As the description of Paul’s journey is articulated, there is a parallel between this and the she-cat’s depiction of her journey, being windswept across oceans and confronting dangerous wild cats in the highgrasses.

Nearing the end, the she-cat’s relentless pursuit of justice however is called into question. Was the cat’s dream of a better world mere fantasy, a balm of hope that is enduring and real, though intangible? Or was it real? Here, Gaiman’s desire to illuminate and extract the nature of dream legitimacy is remarkable. Despite the arc being unresolved at the conclusion of the issue, the intangible hope of the Cat is made tangible, for both the she-cat and the young disciple, who vicariously experience the possibility of a new reality.

Following up on the developing interactions between Dream and those of the late middle ages, “A Midsummer Night’s Dream is a seminal treatment of Elizabethan theater, capturing both the historicity of the Lord Chamberlain’s Men and the turbulent times surrounding the budding expression of art. After a long day of travel, Will Shekespear encounters Dream at the top of a mound overlooking the Long Man of Wilmington, and arrives at the appointed time set by Dream ready to perform the first commissioned work for Dream and his audience.

Richard Burbage, and other notable members of Shekespear’s company appear anticipating the company’s rise to fame as the Lord Chamberlain’s Men while historical nuances of the play-acting in the era are expounded, poking fun at young men playing women and, more seriously, the troubled relationship between Shekespear and his son Hamnet. Their prospective audience, the Faerie, then arrive through the Long Man of Wilmington, revealed as the fictional Wendel’s Mound by Dream, implying that the Long Man historically was once associated with pagan ritual of the neolithic period. This of course conflicts with modern theories that the mound was a late creation of the Early Modern period. Nevertheless the troupe prepares unwittingly as the otherworldly retinue and host of the Faerie king and queen, Auberon and Titania, arrive in droves to watch the play unfold.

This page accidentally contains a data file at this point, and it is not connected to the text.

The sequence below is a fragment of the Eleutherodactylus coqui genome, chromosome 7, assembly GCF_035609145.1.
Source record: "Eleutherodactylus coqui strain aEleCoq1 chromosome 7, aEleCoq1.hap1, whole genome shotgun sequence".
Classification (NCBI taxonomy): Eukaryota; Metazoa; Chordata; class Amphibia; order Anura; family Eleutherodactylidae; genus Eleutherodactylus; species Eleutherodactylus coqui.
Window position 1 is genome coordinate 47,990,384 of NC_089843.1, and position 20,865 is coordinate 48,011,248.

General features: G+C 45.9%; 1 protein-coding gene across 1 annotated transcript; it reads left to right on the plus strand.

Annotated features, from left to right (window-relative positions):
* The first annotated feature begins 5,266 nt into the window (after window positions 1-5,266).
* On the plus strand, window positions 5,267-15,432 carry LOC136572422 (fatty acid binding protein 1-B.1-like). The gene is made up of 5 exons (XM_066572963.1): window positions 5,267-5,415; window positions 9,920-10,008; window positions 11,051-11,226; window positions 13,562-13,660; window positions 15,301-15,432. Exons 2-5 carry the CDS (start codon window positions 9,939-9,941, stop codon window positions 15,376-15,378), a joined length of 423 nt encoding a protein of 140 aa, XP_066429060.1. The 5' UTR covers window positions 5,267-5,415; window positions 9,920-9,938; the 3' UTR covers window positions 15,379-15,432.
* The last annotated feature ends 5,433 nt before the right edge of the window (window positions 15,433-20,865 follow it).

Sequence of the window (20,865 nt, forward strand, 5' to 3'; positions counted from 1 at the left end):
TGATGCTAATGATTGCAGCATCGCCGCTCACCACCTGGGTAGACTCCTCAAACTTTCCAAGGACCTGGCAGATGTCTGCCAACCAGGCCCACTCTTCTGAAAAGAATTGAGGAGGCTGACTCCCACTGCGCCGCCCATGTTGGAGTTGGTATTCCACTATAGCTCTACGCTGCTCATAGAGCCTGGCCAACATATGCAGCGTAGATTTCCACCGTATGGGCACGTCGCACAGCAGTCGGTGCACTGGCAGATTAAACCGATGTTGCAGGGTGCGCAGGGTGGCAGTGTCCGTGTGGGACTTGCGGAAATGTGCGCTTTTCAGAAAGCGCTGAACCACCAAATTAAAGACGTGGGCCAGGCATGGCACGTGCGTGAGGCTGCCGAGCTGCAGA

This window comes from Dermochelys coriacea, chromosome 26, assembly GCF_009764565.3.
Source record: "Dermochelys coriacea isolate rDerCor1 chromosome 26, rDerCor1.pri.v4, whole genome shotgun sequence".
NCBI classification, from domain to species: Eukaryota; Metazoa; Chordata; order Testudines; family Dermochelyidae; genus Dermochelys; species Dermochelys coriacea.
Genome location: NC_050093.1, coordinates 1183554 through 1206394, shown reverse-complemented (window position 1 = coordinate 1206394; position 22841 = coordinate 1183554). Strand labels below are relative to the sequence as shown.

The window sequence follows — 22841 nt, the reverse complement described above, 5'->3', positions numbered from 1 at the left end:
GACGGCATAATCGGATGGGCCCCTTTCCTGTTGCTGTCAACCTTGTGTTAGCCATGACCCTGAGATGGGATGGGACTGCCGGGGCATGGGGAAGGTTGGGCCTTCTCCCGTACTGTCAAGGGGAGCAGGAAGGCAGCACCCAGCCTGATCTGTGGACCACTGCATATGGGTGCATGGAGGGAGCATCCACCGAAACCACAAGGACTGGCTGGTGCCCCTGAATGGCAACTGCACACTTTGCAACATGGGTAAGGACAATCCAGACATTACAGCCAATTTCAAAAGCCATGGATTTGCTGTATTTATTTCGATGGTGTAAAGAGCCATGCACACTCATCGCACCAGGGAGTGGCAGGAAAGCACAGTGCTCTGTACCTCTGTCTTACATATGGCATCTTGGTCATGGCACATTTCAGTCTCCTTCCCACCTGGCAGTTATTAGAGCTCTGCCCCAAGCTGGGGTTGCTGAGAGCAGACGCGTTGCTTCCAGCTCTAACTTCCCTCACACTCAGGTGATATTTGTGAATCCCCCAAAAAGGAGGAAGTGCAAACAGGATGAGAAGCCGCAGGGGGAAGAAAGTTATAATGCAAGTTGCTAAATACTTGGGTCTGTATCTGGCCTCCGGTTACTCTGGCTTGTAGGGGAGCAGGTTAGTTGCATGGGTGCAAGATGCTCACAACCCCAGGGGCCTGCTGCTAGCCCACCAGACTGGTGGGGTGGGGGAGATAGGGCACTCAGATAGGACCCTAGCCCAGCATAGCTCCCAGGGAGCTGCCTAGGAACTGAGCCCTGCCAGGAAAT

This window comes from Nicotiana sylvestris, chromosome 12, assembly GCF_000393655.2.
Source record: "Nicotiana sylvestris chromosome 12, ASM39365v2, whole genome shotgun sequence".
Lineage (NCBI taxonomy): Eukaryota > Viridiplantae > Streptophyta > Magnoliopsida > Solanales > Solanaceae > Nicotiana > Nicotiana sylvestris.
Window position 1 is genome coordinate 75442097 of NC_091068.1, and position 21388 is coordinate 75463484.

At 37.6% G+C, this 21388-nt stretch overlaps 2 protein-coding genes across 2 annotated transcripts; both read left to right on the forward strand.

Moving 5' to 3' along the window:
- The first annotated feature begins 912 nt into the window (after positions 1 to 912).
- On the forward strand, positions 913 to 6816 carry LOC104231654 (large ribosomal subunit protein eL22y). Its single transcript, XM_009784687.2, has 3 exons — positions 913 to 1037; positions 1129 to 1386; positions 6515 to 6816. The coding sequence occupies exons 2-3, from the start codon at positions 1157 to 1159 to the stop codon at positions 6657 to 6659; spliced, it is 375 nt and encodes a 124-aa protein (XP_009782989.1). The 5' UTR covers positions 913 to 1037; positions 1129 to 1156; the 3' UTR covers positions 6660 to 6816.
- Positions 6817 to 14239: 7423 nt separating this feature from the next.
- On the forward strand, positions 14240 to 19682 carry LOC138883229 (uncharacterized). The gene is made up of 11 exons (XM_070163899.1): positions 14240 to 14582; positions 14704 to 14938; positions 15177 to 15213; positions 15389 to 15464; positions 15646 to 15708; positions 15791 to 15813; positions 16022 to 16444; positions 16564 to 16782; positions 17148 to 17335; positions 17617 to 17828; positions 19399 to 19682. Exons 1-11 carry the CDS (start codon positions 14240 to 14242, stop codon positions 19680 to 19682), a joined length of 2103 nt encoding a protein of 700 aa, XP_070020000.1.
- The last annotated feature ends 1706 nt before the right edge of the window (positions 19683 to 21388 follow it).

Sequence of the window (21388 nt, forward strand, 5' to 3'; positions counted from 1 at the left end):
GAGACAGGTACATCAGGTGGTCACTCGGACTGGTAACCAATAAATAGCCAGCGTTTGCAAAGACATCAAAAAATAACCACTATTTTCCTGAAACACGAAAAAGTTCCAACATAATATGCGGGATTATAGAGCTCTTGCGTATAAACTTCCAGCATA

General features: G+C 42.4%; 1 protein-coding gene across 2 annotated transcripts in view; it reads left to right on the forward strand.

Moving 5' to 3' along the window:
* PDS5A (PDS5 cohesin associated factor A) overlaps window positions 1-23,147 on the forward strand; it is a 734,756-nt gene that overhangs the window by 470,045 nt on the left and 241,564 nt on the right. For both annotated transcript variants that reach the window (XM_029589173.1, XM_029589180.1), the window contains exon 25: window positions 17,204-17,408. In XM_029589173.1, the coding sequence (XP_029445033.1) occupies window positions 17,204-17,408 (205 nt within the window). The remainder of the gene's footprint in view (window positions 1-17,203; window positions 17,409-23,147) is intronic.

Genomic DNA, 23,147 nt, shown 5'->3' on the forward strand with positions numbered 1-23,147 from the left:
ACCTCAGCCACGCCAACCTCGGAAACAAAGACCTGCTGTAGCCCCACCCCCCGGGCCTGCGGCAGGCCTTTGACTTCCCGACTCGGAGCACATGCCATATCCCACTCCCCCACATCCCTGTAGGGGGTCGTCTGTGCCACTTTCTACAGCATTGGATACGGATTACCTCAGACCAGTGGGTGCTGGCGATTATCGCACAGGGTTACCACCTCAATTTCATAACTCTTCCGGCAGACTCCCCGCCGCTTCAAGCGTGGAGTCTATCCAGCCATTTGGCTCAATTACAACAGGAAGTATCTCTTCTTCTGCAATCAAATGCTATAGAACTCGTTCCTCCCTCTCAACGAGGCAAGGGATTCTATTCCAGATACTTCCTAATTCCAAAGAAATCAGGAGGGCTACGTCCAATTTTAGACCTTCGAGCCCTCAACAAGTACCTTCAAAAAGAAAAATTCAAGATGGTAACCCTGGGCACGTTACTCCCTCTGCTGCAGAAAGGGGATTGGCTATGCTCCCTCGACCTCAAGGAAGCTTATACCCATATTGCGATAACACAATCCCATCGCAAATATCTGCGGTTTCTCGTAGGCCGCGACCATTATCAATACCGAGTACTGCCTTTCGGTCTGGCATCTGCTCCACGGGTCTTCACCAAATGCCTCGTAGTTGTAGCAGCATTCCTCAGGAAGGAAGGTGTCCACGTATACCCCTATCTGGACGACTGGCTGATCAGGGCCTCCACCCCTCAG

Perhaps the best moments of the issue lie in the subtle interchanges between other faerie folk. Some of them thinking they have been brought to eat the company of heroes, laugh, scoff, and question the nature of the play, drawing upon the subtext of the play’s connection to common folklore and indigenous belief in the Elizabethan era. Though hierarchical concepts present during the period, such as the Great Chain of Being, did not include the supernatural and existed rather to expound an Aristotelian view of the particular and the Divine Right of Kingship, the history of pluralism in English folk culture, going back to the Normans, would suggest that such addenda in this Old World science added such creatures. Therefore, when Auberon encounters Richard Burbage, it presents an interesting dynamic of two worlds meeting in harmony with the era that once embraced the presence of both. Concluding the show, Robin Goodfellow, the historical incarnation of Puck, mischievously interacts with the unwitting actors playing his own part, to ultimately offer in apology Puck’s final soliloquy before the players wake up midst a field caught up in a dream.

All this aside, the critical moment of the arc is featured in the asides between Dream and his royal hosts. In quick interchanges, Dream is seen regretting his interference with man, especially in Shekespear’s life, where it is implied that in becoming a preeminent playwright, Shekespear deposed Kit Marlowe, ultimately leading to his death. The ethical nature of Dream’s reign is of interest here. Earlier on, at the beginning of the series, it is Dream’s absence that propels the world into a state of chaos and modernization, thereby painting his presence and maintenance of the world order in a positive light. Here, his direct intervention leads to the death of another man. While this conundrum puts Dream in an odd circumstance it also questions his omniscience. Dream can make mistakes, or at least can wonder if such a thing is possible. Also Dream’s emotive capacity is expanded upon, now capable of expressing remorse for potential wrong doing.